Serum Ferritin in ug/L in children < 5 yearsSerum Ferritin in ug/L in children > 5 years
Depleted iron stores< 12< 15
Depleted iron stores in presence of infection< 30< 30
Severe risk of iron overloadAdult male >200 and female >150

High values of serum ferritin at birth indicate abundant iron stores. Infant, young children and pregnant women (diminishes in late pregnancy, even when bone marrow iron is present) usually have serum ferritin values near or in the range reflective of depletion; however a low level does not imply functional iron deficiency. Further it is of limited value in diagnosis of iron overload and reliance on this modality alone may be faulty.

12) Bone marrow iron : (14) remains the gold standard for diagnosis of iron status. In iron deficiency, marrow hemosiderin is absent; in anemia of chronic disorders iron is always present. In early childhood, it may not be reliable as bone marrow stainable iron generally not seen due to rapid growth. Iron stores are greatly increased in thalassemia major and sideroblastic anemia.

13) Hepatic iron: (32) is of value but single needle biopsy may not be of help. This parameter is used in animal experiments to produce iron depletion (33). It is useful in diagnosis of iron overload.

Diagnosis of iron deficiency in pregnancy :
- Hemoglobin level of <11.0g/dl in 1st and 3rd trimester and <10.5g/dl in 2nd trimester is recommended as cut off for anemia, by the American Centre for Disease Control and Prevention.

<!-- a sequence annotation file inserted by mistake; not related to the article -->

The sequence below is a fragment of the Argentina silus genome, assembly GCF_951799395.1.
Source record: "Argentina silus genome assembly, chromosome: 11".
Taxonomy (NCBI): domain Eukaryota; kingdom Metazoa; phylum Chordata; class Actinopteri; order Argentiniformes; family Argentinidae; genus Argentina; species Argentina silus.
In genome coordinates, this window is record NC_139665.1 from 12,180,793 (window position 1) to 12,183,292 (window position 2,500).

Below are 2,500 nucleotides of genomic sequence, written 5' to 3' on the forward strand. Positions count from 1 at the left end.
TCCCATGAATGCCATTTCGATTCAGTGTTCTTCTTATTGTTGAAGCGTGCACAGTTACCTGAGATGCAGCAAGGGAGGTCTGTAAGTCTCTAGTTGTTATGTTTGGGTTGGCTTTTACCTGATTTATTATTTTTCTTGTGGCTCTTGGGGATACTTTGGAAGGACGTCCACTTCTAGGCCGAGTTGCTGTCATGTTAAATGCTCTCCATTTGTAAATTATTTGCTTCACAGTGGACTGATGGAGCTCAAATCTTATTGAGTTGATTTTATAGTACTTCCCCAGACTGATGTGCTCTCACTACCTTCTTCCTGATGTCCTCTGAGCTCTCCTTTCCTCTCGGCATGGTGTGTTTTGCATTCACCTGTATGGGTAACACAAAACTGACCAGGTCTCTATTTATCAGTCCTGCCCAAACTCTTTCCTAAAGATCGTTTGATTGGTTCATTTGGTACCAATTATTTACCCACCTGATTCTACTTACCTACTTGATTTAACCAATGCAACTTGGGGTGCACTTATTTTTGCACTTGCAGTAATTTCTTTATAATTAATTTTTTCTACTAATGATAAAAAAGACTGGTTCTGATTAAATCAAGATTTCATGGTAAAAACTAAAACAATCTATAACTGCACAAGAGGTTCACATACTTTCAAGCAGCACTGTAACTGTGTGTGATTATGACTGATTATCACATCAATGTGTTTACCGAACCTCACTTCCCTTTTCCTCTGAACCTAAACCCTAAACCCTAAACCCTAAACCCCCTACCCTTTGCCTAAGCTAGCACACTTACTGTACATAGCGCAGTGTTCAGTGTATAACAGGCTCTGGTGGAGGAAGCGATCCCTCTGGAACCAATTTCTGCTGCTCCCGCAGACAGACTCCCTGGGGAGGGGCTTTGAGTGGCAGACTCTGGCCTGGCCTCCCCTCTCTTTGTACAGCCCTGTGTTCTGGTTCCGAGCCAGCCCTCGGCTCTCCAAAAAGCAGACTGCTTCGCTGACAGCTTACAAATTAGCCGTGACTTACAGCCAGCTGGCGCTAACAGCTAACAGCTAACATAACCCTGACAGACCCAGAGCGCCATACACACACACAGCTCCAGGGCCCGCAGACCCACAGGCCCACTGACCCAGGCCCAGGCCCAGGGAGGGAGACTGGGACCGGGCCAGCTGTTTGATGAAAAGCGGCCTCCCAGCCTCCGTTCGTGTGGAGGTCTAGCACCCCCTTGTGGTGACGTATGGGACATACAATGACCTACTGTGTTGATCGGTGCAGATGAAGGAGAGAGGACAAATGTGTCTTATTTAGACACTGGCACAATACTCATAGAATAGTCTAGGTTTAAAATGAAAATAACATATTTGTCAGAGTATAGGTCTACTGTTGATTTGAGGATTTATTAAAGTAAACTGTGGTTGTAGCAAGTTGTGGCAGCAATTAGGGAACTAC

- MCV is raised in pregnancy (whether iron deficiency or not).
- Serum ferritin falls in 2nd and 3rd trimesters with or without iron deficiency.
- TIBC and serum iron- have sensitivity in pregnancy.
- EPP - fluctuates less in pregnancy.
- Serum transferrin receptor test is sensitive and is not affected in pregnancy.

To summarize in India we have situation of wide spread anemia and infection at all ages. Anemia is most likely due to iron and/or folate deficiencies. Vitamin B12 deficiency is also common in younger age group. Hemoglobin estimation, peripheral smear and therapeutic response to iron are good time tested tools and should be used first in diagnosis of iron deficiency. In view of high prevalence of anemia to detect iron deficiency, community level screening is recommended.

A. Universal Screening :
- Clinical assessment
- Hemoglobin estimation and peripheral smear to exclude hem parasite(s)
- Clinical response to iron administration
- Stool examination- to exclude worm infestation and 'Hem occult' blood test.

B. Selective screening for an individual: To confirm diagnosis of iron deficiency additional tests suggested are serum ferritin (with negative CRP) and tranferrin receptor (calculate TfR index) (27,28).

The subject of iron deficiency and search for ideal tool in diagnosis has continued for over sixty years (34), for a simple and reliable test to diagnose early iron deficiency. The estimation of iron and ferritin in saliva need further exploration (31,35). The newer indices RDW, HyPom, CHr and Ret Y need studies in Indian population.
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Cite this article as:
Agarwal K N. Indicators for Assessment of Anemia and Iron Deficiency in Community. Pediatr Oncall J. 2010;7: 29-34.